Managing your records, in other words adopting a set of standards of work with company information and data, is not a one-off exercise, but an ongoing responsibility of all employees, to ensure problem-free location and access to information required in everyday work. Comprehensive records management policies and rules, developed in compliance with the information governance standards, covering multiple policies and best practices, is the recommended method for ensuring not only availability of information, but also content protection from potential data leaks and breaches.
Today the awareness of the applicable law and regulations for records management is not limited to a circle of qualified archivists and records managers, but it is them who will ensure that all records, be it binders, files or boxes, are properly indexed, categorized (A or B), linked to specific subjects, stored in chronological and thematic order, with the containers properly marked. One of the key aspects of the records management process is the development of a document list, identification of category B documents for shredding on expiry of their retention periods, and the delivery of a managed archive to a responsible employee along with a relevant instruction on how to use, store and shred the records.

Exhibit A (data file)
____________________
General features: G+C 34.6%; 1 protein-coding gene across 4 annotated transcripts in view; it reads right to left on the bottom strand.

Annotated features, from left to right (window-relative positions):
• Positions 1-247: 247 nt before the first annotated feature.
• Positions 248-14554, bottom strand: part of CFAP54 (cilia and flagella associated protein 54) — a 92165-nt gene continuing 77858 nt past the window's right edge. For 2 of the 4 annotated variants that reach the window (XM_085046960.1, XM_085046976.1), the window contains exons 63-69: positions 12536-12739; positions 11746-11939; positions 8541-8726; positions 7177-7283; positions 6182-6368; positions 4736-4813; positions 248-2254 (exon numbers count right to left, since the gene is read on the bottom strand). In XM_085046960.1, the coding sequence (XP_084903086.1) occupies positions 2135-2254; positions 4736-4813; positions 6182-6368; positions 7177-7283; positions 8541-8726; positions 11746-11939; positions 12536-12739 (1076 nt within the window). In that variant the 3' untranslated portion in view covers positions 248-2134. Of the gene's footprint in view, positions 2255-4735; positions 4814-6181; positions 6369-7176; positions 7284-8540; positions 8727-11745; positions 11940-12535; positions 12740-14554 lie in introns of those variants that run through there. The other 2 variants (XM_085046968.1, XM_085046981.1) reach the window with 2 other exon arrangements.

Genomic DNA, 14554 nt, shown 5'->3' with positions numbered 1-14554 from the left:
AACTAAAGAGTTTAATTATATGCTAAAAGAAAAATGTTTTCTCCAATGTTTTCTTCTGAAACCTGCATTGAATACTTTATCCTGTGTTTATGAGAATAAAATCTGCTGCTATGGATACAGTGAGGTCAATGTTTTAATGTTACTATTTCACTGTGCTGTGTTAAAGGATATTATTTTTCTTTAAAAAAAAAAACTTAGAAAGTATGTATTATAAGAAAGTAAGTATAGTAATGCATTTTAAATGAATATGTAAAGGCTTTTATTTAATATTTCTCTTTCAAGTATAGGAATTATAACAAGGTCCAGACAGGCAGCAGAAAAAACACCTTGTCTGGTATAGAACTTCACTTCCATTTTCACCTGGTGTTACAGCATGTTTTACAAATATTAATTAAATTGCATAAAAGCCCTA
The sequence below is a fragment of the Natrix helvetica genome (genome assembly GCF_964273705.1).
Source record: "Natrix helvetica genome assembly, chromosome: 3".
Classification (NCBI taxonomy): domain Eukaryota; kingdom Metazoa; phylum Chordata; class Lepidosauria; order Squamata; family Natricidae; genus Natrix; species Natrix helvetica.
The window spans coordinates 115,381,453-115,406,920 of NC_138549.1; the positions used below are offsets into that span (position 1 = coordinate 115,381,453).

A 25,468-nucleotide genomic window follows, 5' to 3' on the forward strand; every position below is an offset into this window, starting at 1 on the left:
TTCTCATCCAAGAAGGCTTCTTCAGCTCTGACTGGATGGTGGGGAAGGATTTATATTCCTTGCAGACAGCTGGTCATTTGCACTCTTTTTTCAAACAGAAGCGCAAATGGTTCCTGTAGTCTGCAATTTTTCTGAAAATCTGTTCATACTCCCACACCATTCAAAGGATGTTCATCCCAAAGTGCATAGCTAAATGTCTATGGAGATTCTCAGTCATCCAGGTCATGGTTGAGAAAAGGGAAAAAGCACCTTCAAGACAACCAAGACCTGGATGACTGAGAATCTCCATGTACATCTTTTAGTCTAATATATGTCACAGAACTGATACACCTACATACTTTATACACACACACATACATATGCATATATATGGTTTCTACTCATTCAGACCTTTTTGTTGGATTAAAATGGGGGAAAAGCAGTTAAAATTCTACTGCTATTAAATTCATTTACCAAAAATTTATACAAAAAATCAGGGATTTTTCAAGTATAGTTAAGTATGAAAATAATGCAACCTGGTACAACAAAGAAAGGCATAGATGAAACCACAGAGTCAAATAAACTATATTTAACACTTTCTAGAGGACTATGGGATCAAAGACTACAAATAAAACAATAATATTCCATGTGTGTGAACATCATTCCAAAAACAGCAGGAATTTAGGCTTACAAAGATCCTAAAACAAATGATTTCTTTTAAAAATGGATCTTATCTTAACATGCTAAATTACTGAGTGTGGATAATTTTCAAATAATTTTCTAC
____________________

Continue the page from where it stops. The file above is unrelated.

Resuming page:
A well-managed and properly protected set of records, or archive, will give peace of mind and confidence that sensitive information will only be accessible to authorized users who will also be able to locate the required documents within a relatively short period of time, not losing it to browse through stacks of unorderly files or binders. It is also a guarantee that in the event of any official summons from a government institution or court, the required documents will be found, without undue delay. The information governance also provides for the storage of the relevant content only, thus reducing the so-called “ROT”, Redundant/Obsolete/Trivial records, and the associated storage costs.